The messenger logo

Anti-Corruption Strategy Draft in Final Stages

By Salome Modebadze
Wednesday, August 25
The draft of the National Anti-corruption Strategy Implementation Action Plan was introduced by the Government of Georgia on August 23. Coordinated by the Analytical Department of Ministry of Justice, Secretariat of Anti-Corruption Inter-agency Coordination Council, the draft anti-corruption action plan was prepared by the inter-agency working group, with the participation of non-governmental organisations. The Draft reflects the activities planned in terms of anti-corruption and good governance for the period starting in the last quarter of 2010 through until the year 2013, including the respective indicators, responsible and partner organisations, implementation terms, risks and presumptions.

“The anti-corruption action plan which is for every institution within the country obliges each institution to implement relevant anti-corruption activities in various areas. Each and every citizen of Georgia can certainly see that corruption is no longer a problem in Georgia. But still, this is an issue which will always present challenges for the struggle against it. We should always do more in order to ensure efficient governance and transparency in state institutions and there are really interesting initiatives in this very direction in the anti-corruption action plan,” Otar Kakhidze, Head of the Analytical Department of the Ministry of Justice said, adding that the engagement of NGOs and private entities will also be an important part of the project. “It is necessary to deepen cooperation [between the state and the public], ensure modern standards and transparency of funding political parties in order to eradicate corruption in Georgia,” Kakhidze explained.

The nine-point action plan works on the modernisation and improvement of public services, improving the process of state purchases, the reformation of the state finances, improving the duty free and taxation systems, preventing corruption, the improvement of the judiciary system, and monitoring the financial support of political parties. The members of the anti-corruption Council claim that the struggle against corruption has undeniably intensified over the last several years and continued activities in this area are essential for the total eradication of the problem in Georgia.

“The system of state purchases will become completely transparent for public because all the tenders will be held using an online method. Maximum transparency will be ensured for all interested parties so that public engagement in the monitoring of state purchases, which was previously a closed sphere, will now be publicly available,” Davit Margania, the Head of Division of Private Law of the Ministry of Justice of Georgia told the media. In order to ensure the transparency of state purchases in Georgia, the Agency is working on a web-page which will become active in a couple of months so that information concerning tenders will be fully available for anyone interested.

The anti-corruption strategy focuses on the transparency of coordination among the departments. Every part of the project is aimed directly at furthering the decrease in corruption levels in our country. Special groups of the Ministry of Justice of Georgia are responsible for the gradual implementation of the new strategy over the coming years. Vakhtang Lezhava, Chief Advisor on Economic Issues to the Prime Minister, Nika Gilauri, who is also the member of the anti-corruption Council said the action plan is a project which will enable the Council members to carry out the anti-corruption strategy properly. “This project is for every institution either directly or indirectly engaged in corruption. All the issues of the plan will be discussed by the members of the anti-corruption Council and will then be submitted to President Saakashvili for approval,” Lezhava commented.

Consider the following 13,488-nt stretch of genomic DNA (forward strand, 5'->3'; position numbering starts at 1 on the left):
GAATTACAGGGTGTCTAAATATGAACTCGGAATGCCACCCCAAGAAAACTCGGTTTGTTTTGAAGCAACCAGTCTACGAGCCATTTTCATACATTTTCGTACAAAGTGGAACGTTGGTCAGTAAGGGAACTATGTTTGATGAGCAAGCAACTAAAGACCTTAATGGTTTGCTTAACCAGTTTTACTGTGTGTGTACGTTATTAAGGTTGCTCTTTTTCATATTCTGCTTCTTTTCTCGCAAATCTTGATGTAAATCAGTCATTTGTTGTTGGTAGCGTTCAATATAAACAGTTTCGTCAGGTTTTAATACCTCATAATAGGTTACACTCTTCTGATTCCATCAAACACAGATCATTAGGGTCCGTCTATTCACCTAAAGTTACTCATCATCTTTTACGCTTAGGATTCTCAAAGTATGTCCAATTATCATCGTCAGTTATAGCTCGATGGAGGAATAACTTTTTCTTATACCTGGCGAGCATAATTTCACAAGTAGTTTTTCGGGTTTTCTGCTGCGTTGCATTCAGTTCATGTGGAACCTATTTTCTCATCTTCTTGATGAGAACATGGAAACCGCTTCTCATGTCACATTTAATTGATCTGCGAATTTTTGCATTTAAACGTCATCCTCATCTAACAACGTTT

The National Anti-corruption Strategy approved under Decree No 376 of the President of Georgia on 3 June, 2010 states that the draft must be submitted to the President of Georgia for approval before 1 September this year. Each activity in the action plan must set out how it will accomplish the purposes and goals of anti-corruption strategy. The final draft of Action Plan has been sent to the members of the Inter-agency Coordination Council for final comments. The members of the Council must read the document and prepare remarks for a meeting on August 30. If the Council approves the draft, it will be submitted to the President of Georgia for his approval.

Analyst Gia Khukhashvili shared his concern about the anti-corruption action plan with The Messenger. “Despite the fact that the scale and structure of corruption has definitely decreased in Georgia, so-called elite corruption has intensified. Bribery is not the only form of corruption, but the increasing level of close tenders, illegal transfers and control over businesses is alarming for our economy,” Khukhashvili told us.

Fellow analyst Soso Tsiskarishvili agreed that elite corruption is increasing in Georgia. “The only database where I could obtain the most realistic information about the art of corruption in our country was the World Bank release about countries with “shadow” economies where 70% of the Georgian economy is “shadow” which means only 30% of the state economy was transparent,” the analyst said regretting that bribery has become a natural form of cooperation in Georgia. “Payment for necessary documents such as passports has become a necessary part of our everyday life. We pay lots of money without even knowing whether the money is really going to the state budget or someone’s private profit,” he said wondering how anyone can trust the anti-corruption Council.